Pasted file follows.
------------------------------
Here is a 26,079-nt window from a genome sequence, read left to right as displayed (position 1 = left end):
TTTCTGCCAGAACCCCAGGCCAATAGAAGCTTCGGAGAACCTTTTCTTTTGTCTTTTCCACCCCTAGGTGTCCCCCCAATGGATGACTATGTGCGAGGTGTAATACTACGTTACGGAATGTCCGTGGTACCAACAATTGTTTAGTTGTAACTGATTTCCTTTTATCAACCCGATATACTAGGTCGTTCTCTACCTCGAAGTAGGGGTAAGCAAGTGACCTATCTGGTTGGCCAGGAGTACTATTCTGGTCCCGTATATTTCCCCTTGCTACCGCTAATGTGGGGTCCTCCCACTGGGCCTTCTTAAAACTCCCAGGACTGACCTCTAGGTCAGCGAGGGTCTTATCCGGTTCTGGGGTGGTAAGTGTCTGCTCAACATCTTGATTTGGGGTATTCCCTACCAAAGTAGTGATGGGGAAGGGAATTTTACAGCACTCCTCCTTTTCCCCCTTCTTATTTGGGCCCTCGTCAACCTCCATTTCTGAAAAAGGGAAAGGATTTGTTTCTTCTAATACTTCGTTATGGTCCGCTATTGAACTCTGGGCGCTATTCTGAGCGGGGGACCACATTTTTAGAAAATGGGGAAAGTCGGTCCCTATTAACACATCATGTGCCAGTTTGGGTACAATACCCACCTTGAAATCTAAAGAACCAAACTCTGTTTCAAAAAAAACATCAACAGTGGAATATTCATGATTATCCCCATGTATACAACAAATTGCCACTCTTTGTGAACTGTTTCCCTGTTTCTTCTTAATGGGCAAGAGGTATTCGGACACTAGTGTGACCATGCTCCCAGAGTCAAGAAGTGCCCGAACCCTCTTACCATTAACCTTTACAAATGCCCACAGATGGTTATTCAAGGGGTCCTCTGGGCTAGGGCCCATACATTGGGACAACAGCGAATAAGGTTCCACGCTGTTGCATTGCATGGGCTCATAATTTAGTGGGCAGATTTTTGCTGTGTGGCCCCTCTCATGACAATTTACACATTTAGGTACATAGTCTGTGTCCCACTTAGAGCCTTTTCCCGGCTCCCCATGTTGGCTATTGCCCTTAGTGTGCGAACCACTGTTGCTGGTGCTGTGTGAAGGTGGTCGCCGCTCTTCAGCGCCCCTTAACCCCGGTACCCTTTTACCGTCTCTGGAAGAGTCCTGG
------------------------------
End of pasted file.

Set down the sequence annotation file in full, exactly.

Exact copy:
Here is a 26,079-nt window from a genome sequence, read left to right as displayed (position 1 = left end):
TTTCTGCCAGAACCCCAGGCCAATAGAAGCTTCGGAGAACCTTTTCTTTTGTCTTTTCCACCCCTAGGTGTCCCCCCAATGGATGACTATGTGCGAGGTGTAATACTACGTTACGGAATGTCCGTGGTACCAACAATTGTTTAGTTGTAACTGATTTCCTTTTATCAACCCGATATACTAGGTCGTTCTCTACCTCGAAGTAGGGGTAAGCAAGTGACCTATCTGGTTGGCCAGGAGTACTATTCTGGTCCCGTATATTTCCCCTTGCTACCGCTAATGTGGGGTCCTCCCACTGGGCCTTCTTAAAACTCCCAGGACTGACCTCTAGGTCAGCGAGGGTCTTATCCGGTTCTGGGGTGGTAAGTGTCTGCTCAACATCTTGATTTGGGGTATTCCCTACCAAAGTAGTGATGGGGAAGGGAATTTTACAGCACTCCTCCTTTTCCCCCTTCTTATTTGGGCCCTCGTCAACCTCCATTTCTGAAAAAGGGAAAGGATTTGTTTCTTCTAATACTTCGTTATGGTCCGCTATTGAACTCTGGGCGCTATTCTGAGCGGGGGACCACATTTTTAGAAAATGGGGAAAGTCGGTCCCTATTAACACATCATGTGCCAGTTTGGGTACAATACCCACCTTGAAATCTAAAGAACCAAACTCTGTTTCAAAAAAAACATCAACAGTGGAATATTCATGATTATCCCCATGTATACAACAAATTGCCACTCTTTGTGAACTGTTTCCCTGTTTCTTCTTAATGGGCAAGAGGTATTCGGACACTAGTGTGACCATGCTCCCAGAGTCAAGAAGTGCCCGAACCCTCTTACCATTAACCTTTACAAATGCCCACAGATGGTTATTCAAGGGGTCCTCTGGGCTAGGGCCCATACATTGGGACAACAGCGAATAAGGTTCCACGCTGTTGCATTGCATGGGCTCATAATTTAGTGGGCAGATTTTTGCTGTGTGGCCCCTCTCATGACAATTTACACATTTAGGTACATAGTCTGTGTCCCACTTAGAGCCTTTTCCCGGCTCCCCATGTTGGCTATTGCCCTTAGTGTGCGAACCACTGTTGCTGGTGCTGTGTGAAGGTGGTCGCCGCTCTTCAGCGCCCCTTAACCCCGGTACCCTTTTACCGTCTCTGGAAGAGTCCTGG